Cablegate: Hesse State Election Preview: Spd Gaining Ground?
RR RUEHAG RUEHDF RUEHLZ
DE RUEHFT #3022/01 1770812
ZNR UUUUU ZZH
R 260812Z JUN 07
FM AMCONSUL FRANKFURT
TO RUEHC/SECSTATE WASHDC 2125
INFO RUCNFRG/FRG COLLECTIVE
UNCLAS SECTION 01 OF 02 FRANKFURT 003022
DEPARTMENT FOR EUR/AGS
E.O. 12958: N/A
TAGS: PGOV PINR TBIO GM
SUBJECT: Hesse State Election Preview: SPD Gaining Ground?
REF: 06 Frankfurt 8092
1. SUMMARY. Six months before Hesse state elections (January
2008), both major parties have presented their economic programs.
Following an ambitious program from Social Democratic challenger
Andrea Ypsilanti, Hesse Minister President Koch has presented a
slightly populist program which is light on reforms. Enjoying a
surprising bounce in polls, the SPD has forced Koch to react on
topics that are not traditional CDU strengths: renewable energy and
climate change. END SUMMARY.
Ypsilanti 2008: Renewable Energy and Climate Change
2. In the SPD plan revealed in early 2007, Hesse would move quickly
away from nuclear and non-renewable energy. It would become
independent from nuclear energy by 2013, the year the nuclear power
plant Biblis B in South Hesse is slated for decommissioning. At the
same time, Hesse would lower its usage of coal, gas and oil, instead
relying on renewable sources of energy, including wind turbines,
solar cells, and water. According to the SPD, renewable energy
sources would create new job opportunities in rural northern Hesse.
Ypsilanti's opponents have characterized her program as unaffordable
Koch 2008: Airport Expansion and Government Spending
3. In early June, Hesse Minister President Roland Koch outlined his
proposed economic agenda for a third term. He would hire more
teachers and policemen and abolish fees for kindergarten; he would
achieve a balanced budget by 2010; and he would further develop the
state's infrastructure. One of the key planks on the latter point
is construction of an additional runway for Frankfurt airport. Koch
argues that the enlargement of the airport is only possible with a
CDU government in Hesse. Popular belief is that the Greens would
block the project in a red-green government (the most likely left
coalition), even though Ypsilanti also supports airport expansion.
Green Party Chairman for Hesse Kai Klose recently told Pol/Econ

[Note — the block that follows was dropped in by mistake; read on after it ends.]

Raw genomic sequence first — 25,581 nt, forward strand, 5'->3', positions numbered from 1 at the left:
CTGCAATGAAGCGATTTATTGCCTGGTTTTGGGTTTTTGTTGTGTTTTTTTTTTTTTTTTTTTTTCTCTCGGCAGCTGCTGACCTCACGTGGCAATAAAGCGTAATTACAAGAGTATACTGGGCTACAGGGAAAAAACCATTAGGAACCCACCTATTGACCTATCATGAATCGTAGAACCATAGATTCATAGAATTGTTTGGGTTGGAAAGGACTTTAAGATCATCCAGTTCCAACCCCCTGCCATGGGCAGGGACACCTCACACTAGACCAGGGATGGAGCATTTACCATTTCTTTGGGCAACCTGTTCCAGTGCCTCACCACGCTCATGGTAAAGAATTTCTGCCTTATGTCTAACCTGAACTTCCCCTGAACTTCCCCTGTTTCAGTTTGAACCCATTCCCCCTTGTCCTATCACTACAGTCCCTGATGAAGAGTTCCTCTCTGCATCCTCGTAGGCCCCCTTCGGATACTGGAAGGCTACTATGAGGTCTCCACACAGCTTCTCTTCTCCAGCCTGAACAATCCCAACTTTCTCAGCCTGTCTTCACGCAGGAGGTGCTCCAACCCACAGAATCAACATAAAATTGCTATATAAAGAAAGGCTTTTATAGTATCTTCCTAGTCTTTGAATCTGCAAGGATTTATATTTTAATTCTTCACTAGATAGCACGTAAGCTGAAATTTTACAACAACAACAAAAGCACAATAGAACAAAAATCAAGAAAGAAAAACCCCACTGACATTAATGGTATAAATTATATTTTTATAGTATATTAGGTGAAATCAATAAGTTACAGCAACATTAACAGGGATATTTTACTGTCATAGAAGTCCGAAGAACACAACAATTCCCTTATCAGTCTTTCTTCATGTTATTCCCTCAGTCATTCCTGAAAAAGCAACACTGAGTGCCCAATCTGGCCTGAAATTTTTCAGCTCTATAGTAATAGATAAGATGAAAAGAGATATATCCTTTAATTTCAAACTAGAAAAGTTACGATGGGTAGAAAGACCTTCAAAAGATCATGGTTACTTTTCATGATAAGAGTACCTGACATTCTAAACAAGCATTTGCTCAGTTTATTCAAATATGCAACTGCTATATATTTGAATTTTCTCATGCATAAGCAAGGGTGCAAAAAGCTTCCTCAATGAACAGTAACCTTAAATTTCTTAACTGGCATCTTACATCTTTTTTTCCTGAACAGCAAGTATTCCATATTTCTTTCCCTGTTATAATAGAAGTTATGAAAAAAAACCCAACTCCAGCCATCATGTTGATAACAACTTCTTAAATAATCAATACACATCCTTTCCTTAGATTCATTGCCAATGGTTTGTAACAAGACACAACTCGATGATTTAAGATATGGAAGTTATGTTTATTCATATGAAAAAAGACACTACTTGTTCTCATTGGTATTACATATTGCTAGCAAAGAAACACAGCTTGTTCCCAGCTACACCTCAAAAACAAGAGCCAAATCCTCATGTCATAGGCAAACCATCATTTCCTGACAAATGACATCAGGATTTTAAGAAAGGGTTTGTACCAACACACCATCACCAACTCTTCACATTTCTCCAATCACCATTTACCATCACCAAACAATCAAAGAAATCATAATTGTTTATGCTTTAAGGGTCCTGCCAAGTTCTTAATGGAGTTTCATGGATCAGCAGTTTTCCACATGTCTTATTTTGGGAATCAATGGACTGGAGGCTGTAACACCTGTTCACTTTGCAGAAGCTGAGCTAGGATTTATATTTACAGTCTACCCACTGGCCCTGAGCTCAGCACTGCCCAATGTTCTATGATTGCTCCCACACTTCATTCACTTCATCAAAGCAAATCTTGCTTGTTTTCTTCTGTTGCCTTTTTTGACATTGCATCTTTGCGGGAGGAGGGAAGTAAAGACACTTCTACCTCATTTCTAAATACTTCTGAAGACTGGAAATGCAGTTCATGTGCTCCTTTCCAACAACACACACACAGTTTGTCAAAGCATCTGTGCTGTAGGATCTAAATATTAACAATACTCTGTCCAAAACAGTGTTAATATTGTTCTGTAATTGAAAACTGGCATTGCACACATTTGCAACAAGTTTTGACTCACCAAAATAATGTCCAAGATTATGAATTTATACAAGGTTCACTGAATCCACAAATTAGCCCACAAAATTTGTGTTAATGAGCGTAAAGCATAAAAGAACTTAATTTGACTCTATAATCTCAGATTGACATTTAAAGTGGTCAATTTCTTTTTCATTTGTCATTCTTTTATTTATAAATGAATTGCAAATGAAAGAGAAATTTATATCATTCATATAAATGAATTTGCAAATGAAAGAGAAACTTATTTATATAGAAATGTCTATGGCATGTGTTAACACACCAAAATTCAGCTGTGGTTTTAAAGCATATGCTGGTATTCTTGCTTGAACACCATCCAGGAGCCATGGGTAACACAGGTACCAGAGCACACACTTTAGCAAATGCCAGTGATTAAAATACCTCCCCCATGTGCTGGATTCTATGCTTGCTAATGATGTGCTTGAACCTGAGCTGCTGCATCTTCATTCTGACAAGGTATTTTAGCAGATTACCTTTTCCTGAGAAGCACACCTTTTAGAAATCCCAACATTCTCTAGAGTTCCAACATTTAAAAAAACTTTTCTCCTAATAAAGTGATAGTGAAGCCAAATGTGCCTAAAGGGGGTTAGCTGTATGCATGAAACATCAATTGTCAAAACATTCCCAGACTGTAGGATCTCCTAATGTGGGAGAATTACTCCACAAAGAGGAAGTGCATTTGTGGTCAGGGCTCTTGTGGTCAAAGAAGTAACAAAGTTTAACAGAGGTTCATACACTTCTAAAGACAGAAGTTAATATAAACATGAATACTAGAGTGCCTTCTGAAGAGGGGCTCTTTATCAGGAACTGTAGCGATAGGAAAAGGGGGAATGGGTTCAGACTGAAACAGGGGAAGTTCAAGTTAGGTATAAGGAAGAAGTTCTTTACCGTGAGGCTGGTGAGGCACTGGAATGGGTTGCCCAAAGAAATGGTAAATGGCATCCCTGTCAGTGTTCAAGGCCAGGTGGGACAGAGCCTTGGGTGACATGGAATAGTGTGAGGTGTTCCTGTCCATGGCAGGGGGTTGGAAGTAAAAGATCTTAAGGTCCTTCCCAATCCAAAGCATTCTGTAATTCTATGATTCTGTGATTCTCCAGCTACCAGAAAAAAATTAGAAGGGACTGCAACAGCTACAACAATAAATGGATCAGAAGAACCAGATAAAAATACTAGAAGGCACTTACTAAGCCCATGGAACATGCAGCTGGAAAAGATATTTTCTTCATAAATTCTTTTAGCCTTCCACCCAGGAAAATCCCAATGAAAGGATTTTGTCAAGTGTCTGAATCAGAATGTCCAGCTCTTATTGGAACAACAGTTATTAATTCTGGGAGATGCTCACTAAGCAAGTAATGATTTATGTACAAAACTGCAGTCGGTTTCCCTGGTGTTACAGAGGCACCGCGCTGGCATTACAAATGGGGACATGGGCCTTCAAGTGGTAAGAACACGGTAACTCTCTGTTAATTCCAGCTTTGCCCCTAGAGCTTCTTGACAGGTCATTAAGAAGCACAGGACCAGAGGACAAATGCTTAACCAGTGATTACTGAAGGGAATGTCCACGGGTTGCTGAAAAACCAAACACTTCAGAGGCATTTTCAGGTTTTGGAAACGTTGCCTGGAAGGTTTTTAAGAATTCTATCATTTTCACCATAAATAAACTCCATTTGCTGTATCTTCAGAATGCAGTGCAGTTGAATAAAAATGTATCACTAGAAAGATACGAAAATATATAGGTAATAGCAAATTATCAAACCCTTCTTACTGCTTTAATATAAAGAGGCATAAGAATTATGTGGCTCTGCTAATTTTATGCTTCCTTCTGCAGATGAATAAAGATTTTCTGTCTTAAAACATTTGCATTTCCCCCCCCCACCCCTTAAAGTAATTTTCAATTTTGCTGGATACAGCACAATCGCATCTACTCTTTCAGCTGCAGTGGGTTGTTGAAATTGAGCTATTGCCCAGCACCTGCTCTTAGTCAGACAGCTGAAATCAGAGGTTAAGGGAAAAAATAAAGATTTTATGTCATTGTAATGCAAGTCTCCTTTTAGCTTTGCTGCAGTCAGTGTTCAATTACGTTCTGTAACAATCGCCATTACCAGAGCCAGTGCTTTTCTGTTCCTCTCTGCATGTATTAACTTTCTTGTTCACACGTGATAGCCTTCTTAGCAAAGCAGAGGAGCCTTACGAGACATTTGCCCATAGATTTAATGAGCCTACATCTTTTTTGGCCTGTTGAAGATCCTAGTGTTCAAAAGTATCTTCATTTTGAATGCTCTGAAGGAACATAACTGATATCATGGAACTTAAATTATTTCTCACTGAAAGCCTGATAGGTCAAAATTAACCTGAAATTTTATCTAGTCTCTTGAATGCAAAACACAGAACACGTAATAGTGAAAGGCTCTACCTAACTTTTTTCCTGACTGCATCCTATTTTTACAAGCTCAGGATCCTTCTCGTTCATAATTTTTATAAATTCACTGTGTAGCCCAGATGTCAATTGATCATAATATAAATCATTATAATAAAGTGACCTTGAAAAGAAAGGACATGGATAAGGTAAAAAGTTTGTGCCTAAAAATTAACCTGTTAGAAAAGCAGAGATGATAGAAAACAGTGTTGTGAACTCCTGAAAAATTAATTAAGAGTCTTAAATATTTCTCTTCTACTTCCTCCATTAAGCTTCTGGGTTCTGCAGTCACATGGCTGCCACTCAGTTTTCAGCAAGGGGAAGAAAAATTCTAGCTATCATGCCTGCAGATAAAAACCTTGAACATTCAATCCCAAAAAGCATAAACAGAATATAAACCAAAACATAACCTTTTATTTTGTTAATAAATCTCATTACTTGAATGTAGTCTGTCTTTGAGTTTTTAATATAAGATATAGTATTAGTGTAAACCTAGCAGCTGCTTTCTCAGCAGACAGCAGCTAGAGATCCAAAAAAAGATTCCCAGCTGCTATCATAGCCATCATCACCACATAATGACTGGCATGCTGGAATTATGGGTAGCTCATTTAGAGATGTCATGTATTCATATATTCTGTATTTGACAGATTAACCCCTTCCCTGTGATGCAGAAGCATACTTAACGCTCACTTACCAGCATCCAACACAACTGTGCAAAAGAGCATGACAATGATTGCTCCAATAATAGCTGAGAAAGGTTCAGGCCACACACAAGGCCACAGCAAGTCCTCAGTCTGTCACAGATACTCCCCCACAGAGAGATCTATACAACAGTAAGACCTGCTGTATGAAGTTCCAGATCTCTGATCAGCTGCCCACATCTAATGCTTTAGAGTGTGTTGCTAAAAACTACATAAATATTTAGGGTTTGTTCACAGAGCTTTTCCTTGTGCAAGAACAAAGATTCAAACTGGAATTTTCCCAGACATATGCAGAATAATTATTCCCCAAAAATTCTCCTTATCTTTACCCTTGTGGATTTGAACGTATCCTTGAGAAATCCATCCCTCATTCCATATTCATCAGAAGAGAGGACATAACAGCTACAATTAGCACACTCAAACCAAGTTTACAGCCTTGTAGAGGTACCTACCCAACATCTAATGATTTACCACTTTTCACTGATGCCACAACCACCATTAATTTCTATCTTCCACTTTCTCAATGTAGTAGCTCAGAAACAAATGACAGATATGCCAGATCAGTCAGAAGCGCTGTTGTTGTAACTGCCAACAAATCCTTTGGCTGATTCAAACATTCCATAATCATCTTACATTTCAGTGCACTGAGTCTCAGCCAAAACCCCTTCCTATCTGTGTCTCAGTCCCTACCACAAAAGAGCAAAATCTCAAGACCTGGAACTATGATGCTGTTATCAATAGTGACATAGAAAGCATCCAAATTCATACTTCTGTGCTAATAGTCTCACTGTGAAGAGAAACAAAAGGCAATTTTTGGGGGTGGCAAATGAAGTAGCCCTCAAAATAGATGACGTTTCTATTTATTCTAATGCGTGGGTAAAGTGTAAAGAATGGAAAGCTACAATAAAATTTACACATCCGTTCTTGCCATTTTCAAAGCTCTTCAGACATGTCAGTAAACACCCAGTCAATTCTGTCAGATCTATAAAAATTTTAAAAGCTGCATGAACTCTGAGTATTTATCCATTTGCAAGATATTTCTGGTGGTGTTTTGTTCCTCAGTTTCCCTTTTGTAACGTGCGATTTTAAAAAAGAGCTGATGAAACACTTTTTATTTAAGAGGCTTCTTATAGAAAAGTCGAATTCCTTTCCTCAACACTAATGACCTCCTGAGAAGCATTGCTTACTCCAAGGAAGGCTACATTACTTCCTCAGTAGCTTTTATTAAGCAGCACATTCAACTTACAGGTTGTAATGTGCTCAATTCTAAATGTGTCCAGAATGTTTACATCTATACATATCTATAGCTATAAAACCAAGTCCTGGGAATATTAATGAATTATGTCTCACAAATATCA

specialist that the party would have to accept airport expansion in
the event of a coalition with the SPD, however, he mused that it
would be politically expedient if it were enacted under the current
administration, thus absolving the Greens of responsibility.
4. If re-elected, Koch would support the development of alternate
energy sources, including nuclear energy. He has not yet explained
how he would pursue this policy without violating federal law
requiring a phase out of nuclear energy by 2020. 90% of the state's
energy sources now are nuclear or coal-burning power plants and CDU
officials predict Hesse will need nuclear power to ensure its energy
supply for at least the next 50 years. Koch pledges to ensure
affordable energy for Hesse, describing the SPD's "utopian" energy
policies as leading to higher prices.
Unexpected Challenge for Koch
5. Though Koch is considered the stronger politician when it comes
to economic policy, a recent study by two research institutes
(Initiative Neue Soziale Marktwirtschaft and Institut der deutschen
Wirtschaft) and the weekly magazine Wirtschaftswoche revealed that
Hesse ranks fifteenth in economic dynamism among German states,
ahead of only Brandenburg. The state of Hesse does not invest
enough in science, there are fewer applications for patents, and
unemployment has grown 1% in the last year compared to a national
rate of 0.2%. Balancing these findings is the indisputable fact
that Hesse is still the most productive state in Germany: its GDP is
Euro 33,614 per capita (average: 25,082) and labor productivity is
the highest in Germany. Koch ignores the study claiming that Hesse
remains the most dynamic state in Germany, but he must make his
claims credible to voters on the campaign trail to score points on
the economic issue.
Unexpected Openings for Ypsilanti
6. Though it is still early in the campaign, polls indicate a
tightening race. After the SPD state party convention in December
2006, the SPD polled 27%, far below the Hesse CDU at 43%. At that
time, the Hesse CDU felt confident of victory, due to the fact that
Roland Koch is an established, eloquent and successful minister
president. However, by making energy her central topic and
addressing climate change, Ypsilanti has found a weak spot in Roland
Koch's armor. In a late May poll, the CDU polled %40, SPD 34%,
Greens 11% and FDP 9%, giving a potential SPD/Green coalition 45%
and a CDU/FDP coalition 49%.
7. As surprising as it is that Andrea Ypsilanti could gain ground
on Roland Koch in a conservative stronghold like Hesse, the bigger
surprise is that she appears to be making inroads in an area that
has been his strong point - economic policy. Should the energy
theme prove a winner in Hesse, it may also become attractive for the
national SPD. After eight years of Koch in power (the last four
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without a coalition partner), the electorate may be tiring of the
current government; both the Green party and the Hesse SPD are
campaigning with the slogan: "Koch muss weg" (Koch must go).
8. This cable has been coordinated with Embassy Berlin.